IPENZ Fact Sheet – why buildings respond differently to earthquakes


Earthquakes affect buildings in several ways. The primary way is through the inertial forces generated as the ground moves beneath the building resisted by the building’s mass. A building may also be affected by the loss of support under its foundations.

The intensity of ground shaking is most simply measured as peak ground acceleration (PGA), which is an index of the force applied by the earthquake to a very rigid building. While the horizontal PGA is normally greater than that of the vertical component, Mother Nature can surprise us. In February, the vertical component in Christchurch was greater than expected. Buildings are also influenced by the frequency of the shaking, its predominant direction, and by the duration of the strong part of the shaking. The PGA depends on the size and nature of the earthquake, how deep it is, how close it is to the surface, and the local ground conditions. Despite the fact it was only 6.3 on the earthquake magnitude scale, the February 2011 event caused PGAs in the Christchurch central business district several times those that occurred in the magnitude 7.1 September earthquake. The Japan earthquake, whilst 9 in magnitude, was at least 125 km out at sea, and the early evidence is that the PGAs experienced by buildings on the Japanese mainland were significantly lower than in the second Christchurch event. That is, the buildings in Japan were subjected to much lower accelerations (and hence lower forces) than those in Christchurch, but for a longer time. Christchurch’s February earthquake was very unusual in that the PGAs were amongst the highest to have ever been recorded in a modern city anywhere in the world.

Liquefaction (discussed in a separate fact sheet) effectively causes certain soil types to lose their strength and become fluid. In their fluid state these soils will flow or ‘slump’ towards low points like river channels and harbours, called lateral spreading. This loss of strength and slumping will cause some building damage resulting from subsidence (often differential) and spreading of foundations. Structures that are piled through liquefiable soils can still perform satisfactorily while buildings that are founded on top of the soils can potentially suffer severe damage.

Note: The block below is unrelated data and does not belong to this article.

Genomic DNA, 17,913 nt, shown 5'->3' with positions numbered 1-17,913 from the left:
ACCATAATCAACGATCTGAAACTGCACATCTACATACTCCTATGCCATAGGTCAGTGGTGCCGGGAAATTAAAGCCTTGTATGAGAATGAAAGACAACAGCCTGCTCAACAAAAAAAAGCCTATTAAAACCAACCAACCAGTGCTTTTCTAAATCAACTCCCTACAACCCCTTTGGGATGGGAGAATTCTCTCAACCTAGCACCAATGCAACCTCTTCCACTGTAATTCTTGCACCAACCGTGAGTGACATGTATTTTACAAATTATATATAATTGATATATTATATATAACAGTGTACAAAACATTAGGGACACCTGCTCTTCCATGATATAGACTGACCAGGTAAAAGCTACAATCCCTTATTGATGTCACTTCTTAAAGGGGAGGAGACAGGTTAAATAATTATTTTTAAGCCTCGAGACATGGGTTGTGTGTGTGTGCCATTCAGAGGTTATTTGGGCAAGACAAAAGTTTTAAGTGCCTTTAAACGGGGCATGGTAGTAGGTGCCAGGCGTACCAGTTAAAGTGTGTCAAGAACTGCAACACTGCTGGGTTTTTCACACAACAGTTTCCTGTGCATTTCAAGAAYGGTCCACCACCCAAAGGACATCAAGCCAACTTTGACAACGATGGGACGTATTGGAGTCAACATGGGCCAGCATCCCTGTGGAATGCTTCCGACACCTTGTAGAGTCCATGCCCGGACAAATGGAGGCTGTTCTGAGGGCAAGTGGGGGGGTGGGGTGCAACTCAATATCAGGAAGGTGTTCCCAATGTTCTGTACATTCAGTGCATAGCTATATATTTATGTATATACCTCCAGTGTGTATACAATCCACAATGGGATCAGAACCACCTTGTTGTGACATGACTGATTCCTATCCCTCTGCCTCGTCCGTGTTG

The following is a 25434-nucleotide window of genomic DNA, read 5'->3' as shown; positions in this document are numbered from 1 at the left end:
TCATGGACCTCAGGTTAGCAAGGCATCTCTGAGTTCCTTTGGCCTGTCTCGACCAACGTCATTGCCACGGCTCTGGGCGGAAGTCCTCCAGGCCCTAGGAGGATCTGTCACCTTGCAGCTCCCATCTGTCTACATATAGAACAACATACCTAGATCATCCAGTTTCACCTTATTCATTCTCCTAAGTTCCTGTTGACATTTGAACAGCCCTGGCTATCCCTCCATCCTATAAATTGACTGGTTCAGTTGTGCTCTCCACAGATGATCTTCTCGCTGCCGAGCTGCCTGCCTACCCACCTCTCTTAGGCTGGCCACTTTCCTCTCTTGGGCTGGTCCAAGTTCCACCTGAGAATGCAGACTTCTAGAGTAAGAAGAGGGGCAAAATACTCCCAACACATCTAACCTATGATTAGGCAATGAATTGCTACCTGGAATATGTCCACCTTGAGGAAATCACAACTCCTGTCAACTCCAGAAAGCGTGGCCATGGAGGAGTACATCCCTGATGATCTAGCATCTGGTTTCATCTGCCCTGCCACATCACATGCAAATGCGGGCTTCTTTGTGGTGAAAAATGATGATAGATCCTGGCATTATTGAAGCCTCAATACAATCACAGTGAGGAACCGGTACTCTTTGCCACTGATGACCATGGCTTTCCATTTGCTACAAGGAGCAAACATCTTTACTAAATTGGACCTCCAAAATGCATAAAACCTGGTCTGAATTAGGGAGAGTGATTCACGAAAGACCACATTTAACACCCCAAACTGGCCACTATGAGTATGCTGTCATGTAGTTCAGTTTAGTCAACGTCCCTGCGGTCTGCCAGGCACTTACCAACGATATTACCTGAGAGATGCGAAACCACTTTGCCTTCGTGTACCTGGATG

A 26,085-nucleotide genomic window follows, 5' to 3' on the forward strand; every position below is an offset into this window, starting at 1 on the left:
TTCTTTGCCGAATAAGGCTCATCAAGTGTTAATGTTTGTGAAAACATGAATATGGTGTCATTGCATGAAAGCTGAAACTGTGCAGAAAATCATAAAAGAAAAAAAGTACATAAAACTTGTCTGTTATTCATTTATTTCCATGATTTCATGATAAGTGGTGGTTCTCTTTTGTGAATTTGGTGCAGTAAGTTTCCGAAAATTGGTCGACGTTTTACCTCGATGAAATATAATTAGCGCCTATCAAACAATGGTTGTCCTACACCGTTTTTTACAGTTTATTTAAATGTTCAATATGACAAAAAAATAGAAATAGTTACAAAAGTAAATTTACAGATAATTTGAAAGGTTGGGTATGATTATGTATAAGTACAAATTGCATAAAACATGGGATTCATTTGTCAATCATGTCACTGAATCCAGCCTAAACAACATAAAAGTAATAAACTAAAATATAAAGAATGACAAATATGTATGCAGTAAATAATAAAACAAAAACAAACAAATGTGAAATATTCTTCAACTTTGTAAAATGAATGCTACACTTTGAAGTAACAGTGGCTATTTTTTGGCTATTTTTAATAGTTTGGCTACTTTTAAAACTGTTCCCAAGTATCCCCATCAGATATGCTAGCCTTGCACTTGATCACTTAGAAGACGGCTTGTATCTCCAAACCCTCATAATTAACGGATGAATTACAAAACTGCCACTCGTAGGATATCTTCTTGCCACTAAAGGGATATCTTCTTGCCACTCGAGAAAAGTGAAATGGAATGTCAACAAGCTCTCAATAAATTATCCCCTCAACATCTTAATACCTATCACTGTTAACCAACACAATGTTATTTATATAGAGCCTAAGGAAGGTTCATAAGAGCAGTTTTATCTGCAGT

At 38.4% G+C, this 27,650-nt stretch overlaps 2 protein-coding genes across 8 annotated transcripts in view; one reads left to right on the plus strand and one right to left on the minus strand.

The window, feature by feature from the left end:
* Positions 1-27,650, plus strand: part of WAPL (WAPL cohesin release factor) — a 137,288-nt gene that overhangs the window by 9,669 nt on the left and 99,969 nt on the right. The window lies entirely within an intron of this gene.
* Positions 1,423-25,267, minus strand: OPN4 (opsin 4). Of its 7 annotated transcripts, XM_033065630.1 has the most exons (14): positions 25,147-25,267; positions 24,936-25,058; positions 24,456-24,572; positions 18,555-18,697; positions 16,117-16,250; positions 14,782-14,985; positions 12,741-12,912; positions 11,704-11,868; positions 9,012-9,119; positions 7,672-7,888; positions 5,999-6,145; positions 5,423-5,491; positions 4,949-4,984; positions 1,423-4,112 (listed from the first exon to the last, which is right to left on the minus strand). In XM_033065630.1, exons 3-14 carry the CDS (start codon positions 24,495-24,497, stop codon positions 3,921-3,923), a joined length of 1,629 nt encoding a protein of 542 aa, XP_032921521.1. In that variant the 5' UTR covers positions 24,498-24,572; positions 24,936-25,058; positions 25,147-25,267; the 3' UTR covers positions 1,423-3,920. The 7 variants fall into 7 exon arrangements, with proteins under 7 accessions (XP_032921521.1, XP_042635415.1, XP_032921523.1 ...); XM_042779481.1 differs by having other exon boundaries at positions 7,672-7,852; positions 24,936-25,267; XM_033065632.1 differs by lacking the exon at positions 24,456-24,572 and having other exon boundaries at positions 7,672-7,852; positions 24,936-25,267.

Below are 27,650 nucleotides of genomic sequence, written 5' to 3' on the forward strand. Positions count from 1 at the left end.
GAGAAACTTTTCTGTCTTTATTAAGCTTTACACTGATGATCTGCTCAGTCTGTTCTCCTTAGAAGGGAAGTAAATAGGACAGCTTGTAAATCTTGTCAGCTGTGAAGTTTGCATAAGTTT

Structural damage generally involves the failure or yielding of parts of the structure. The primary structure includes those elements that support floors and roofs (columns, beams and the floors themselves) and also those elements that brace the structure against lateral (earthquake and wind) loads such as shear walls, bracing frames and ‘moment-resisting-frames’. Secondary structures such as window frames, chimneys, stairs and partitions may suffer damage without the building necessarily being condemned. Absolute failure of the primary structure can lead to partial or catastrophic collapse (eg ‘pancaking’).

When an earthquake generates loads and forces in a structural element that exceed the strength or capacity of a member then failure will commence. Failure may be brittle or ductile. Brickwork elements exhibit brittle behaviour, which means when their capacity is reached they fail suddenly and lose all their strength. Steel performs in a ductile manner which means that when its yield limit is reached it stretches without losing its strength. While concrete itself is brittle, reinforced concrete can perform in a ductile manner.  If a horizontal element such as a beamor parts of a floor fail through loss of attachment to beams ,there might be only
localised collapse – provided the remaining structure has sufficient strength. Loss or failure of a column is more likely to result in wider collapse.  Damage can also occur from one building ‘pounding’ against a neighbouring building if they have insufficient separation between them. Buildings pound because they respond to earthquake shaking according to their own, inherent natural frequency. Stiff buildings will generate larger forces and shake more rapidly but with smaller deflections. Flexible buildings will generate smaller forces and will vibrate more slowly but will deflect more.